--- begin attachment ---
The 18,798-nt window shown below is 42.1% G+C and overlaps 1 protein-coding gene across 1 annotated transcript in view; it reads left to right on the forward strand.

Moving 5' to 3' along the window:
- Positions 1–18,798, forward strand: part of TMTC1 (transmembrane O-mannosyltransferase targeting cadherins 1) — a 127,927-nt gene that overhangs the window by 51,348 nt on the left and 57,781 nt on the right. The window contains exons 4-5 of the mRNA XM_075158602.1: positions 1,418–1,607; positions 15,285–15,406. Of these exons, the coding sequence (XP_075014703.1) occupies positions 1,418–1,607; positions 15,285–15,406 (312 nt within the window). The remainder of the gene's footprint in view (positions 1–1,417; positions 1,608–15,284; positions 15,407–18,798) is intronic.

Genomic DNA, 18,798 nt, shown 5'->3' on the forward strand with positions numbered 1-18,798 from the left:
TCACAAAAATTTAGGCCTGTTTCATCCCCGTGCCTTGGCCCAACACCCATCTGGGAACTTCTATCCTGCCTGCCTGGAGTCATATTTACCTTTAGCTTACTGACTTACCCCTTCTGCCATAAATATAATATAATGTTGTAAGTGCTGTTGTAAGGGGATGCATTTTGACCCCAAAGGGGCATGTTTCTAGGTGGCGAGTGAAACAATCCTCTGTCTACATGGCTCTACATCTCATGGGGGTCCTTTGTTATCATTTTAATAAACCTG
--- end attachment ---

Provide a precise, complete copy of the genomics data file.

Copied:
The 18,798-nt window shown below is 42.1% G+C and overlaps 1 protein-coding gene across 1 annotated transcript in view; it reads left to right on the forward strand.

Moving 5' to 3' along the window:
- Positions 1–18,798, forward strand: part of TMTC1 (transmembrane O-mannosyltransferase targeting cadherins 1) — a 127,927-nt gene that overhangs the window by 51,348 nt on the left and 57,781 nt on the right. The window contains exons 4-5 of the mRNA XM_075158602.1: positions 1,418–1,607; positions 15,285–15,406. Of these exons, the coding sequence (XP_075014703.1) occupies positions 1,418–1,607; positions 15,285–15,406 (312 nt within the window). The remainder of the gene's footprint in view (positions 1–1,417; positions 1,608–15,284; positions 15,407–18,798) is intronic.

Genomic DNA, 18,798 nt, shown 5'->3' on the forward strand with positions numbered 1-18,798 from the left:
TCACAAAAATTTAGGCCTGTTTCATCCCCGTGCCTTGGCCCAACACCCATCTGGGAACTTCTATCCTGCCTGCCTGGAGTCATATTTACCTTTAGCTTACTGACTTACCCCTTCTGCCATAAATATAATATAATGTTGTAAGTGCTGTTGTAAGGGGATGCATTTTGACCCCAAAGGGGCATGTTTCTAGGTGGCGAGTGAAACAATCCTCTGTCTACATGGCTCTACATCTCATGGGGGTCCTTTGTTATCATTTTAATAAACCTG